MTA cuts $16.5B from budget as congestion pricing halt stalls key projects

The cost of losing congestion pricing was put in real terms Wednesday, as the MTA's full board voted to cut $16.5 billion from its capital budget. 

This means antiquated signal systems at the heart of subway delays won't be replaced, the extension of the Second Avenue Subway is halted, new bus purchases are put on hold, and ADA accessibility upgrades at more than two dozen stations have received stop-work orders already. Some may be permanently axed. 

The cuts mean the MTA will move from modernizing to an all-out effort to ensure what they've got works as best as possible.

Speaking before the vote, Janno Lieber, MTA's Chairman and CEO said "We can work to make sure that improvement and expansion projects that are being moved down the list—and the accessibility impacts break my heart—but we can make sure that they are ready to go when the funding shows up."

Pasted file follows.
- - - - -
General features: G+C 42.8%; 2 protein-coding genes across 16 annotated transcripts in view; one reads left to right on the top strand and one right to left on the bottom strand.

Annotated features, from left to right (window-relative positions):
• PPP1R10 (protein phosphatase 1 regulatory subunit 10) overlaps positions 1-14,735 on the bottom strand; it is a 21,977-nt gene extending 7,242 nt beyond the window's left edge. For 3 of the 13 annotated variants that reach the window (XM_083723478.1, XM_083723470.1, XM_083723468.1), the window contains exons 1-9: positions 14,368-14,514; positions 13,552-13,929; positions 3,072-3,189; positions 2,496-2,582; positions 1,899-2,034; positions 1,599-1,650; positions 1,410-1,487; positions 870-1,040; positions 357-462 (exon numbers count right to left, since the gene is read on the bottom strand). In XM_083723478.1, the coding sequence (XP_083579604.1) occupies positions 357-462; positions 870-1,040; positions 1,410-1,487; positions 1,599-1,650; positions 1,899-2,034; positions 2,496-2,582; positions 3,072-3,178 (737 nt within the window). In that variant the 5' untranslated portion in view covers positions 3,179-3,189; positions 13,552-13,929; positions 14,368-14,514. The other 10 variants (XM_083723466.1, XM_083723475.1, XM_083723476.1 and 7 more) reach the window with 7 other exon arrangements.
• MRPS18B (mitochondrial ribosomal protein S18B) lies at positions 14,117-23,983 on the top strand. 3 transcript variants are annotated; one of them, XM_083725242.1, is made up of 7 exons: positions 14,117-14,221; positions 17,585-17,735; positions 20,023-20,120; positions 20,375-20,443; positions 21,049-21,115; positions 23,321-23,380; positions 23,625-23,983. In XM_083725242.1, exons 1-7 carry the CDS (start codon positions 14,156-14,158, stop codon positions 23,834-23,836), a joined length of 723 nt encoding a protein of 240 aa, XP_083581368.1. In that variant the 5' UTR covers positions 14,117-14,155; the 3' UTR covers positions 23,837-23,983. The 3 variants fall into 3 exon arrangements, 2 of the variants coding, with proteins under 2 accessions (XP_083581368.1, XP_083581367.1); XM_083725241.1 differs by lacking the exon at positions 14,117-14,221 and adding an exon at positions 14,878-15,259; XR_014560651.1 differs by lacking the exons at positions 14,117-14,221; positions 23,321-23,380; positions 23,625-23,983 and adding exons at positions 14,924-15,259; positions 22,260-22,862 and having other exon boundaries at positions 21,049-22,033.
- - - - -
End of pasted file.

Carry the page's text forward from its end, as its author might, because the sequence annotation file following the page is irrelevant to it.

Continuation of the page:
The budget hole left by Gov. Hochul's decision to suddenly stop congestion pricing is so broad that even state-of-good-repair projects will be cut by $3 billion. Critics fear a repeat of the Summer of Hell from 2017.

Advocates, transportation experts, and lawmakers were amongst some 140 people who signed up for the public comment period at the meeting, to blast the governor's decision.

"I am gravely disappointed in the governor's lack of leadership that has put the health and safety of New Yorkers at risk." said Elizabeth Adams from Transportation Alternatives.

Congressman Jerrold Nadler told the board: "I find Gov. Hochul's indefinite pause of congestion pricing misguided, harmful, and likely unlawful."

The MTA isn't just losing the money that was to come from congestion pricing. Gov. Hochul's reversal may also cost the MTA billions more, with the federal funding that was tied to the Second Avenue Subway now in jeopardy. 

The agency has already spent well over half a billion on getting congestion pricing ready to go. The gantries are up, and congestion pricing was going to pay for it.

In a statement following the board's vote, Hochul says she's looking for ways to replace the lost revenue, but so far, that hasn't materialized.